Upham Beach Maintenance Project Begins Today
The project, to slow erosion, will last about seven months. One half of the beach will be temporarily closed during the project.
ST. PETE BEACH – A beach stabilization project is scheduled to begin at Upham Beach today (Aug. 1).
The $9.5 million permanent T-groin installation project will slow erosion at the popular beach, located at the north end of St. Pete Beach. Currently, yellow sand-filled tubes form five T-groin structures on the beach. Those will be replaced with four rock T-groins during the project, which is scheduled to be completed by February.
The work on the beach will proceed from the south to the north, with no more than half of the beach closed to the public at one time. More sections of the beach could potentially be closed for short periods as a safety precaution, depending on construction activity.
The temporary sand-filled tubes were installed in 2005 to test their effectiveness in slowing beach erosion at Upham Beach, one of the fastest eroding beaches in the state. The Florida Department of Environmental Protection reviewed the results of the tests and agreed that the structures are effective and will provide improved storm protection, slow erosion and save money over time through reduced need for nourishment of sand.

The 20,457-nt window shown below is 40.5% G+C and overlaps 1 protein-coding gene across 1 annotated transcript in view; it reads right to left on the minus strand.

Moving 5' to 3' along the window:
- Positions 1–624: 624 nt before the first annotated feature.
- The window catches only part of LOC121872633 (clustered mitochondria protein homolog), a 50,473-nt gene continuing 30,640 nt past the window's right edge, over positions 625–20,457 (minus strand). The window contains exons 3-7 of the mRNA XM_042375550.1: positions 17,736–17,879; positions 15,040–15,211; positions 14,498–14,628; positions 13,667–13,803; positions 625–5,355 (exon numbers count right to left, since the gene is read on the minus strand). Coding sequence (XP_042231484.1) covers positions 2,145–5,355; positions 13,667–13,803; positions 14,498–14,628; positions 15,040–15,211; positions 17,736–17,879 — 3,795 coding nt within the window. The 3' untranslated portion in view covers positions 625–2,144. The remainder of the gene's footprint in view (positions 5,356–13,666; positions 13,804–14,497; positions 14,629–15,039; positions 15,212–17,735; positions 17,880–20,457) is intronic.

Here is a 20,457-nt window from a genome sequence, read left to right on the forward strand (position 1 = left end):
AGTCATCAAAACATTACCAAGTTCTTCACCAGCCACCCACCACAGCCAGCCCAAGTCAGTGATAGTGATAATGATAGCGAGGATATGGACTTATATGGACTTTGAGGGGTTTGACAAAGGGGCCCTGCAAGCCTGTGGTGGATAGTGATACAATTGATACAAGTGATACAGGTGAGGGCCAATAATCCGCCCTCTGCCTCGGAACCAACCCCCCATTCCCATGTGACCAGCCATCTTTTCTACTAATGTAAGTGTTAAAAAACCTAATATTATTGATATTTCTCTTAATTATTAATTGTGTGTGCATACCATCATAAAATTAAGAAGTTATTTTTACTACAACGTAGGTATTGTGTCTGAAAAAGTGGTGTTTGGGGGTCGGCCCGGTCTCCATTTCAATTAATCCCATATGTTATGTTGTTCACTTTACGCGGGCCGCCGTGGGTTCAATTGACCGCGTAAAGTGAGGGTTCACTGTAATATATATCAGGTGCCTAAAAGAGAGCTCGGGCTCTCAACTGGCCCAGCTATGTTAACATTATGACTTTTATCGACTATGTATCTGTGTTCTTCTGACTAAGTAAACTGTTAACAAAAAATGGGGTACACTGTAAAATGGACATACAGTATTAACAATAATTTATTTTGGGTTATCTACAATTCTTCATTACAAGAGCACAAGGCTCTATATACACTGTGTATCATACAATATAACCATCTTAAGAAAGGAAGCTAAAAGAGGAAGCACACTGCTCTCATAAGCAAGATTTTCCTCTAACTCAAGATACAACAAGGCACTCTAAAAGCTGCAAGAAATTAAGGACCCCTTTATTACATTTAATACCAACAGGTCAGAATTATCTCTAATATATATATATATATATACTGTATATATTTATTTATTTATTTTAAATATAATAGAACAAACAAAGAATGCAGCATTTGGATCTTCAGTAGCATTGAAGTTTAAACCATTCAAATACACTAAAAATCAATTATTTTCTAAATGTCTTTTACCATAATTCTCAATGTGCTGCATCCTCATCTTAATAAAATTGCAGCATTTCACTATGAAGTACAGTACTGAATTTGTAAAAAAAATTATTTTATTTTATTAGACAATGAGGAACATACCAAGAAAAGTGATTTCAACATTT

The project will be paid for using tourist development tax funds dedicated to beach nourishment, with 50 percent of the total cost to be reimbursed from a state grant.
Pinellas County’s Environmental Management Division—a division of Public Works—is responsible for coastal management projects, including beach nourishment and stabilization projects.
For more information about Pinellas County Public Works and beach stabilization and nourishment projects, go to pinellascounty.org.
Upham Beach | St. Pete Beach | Erosion | Environment | Beach | Tampa Bay News | TB Reporter
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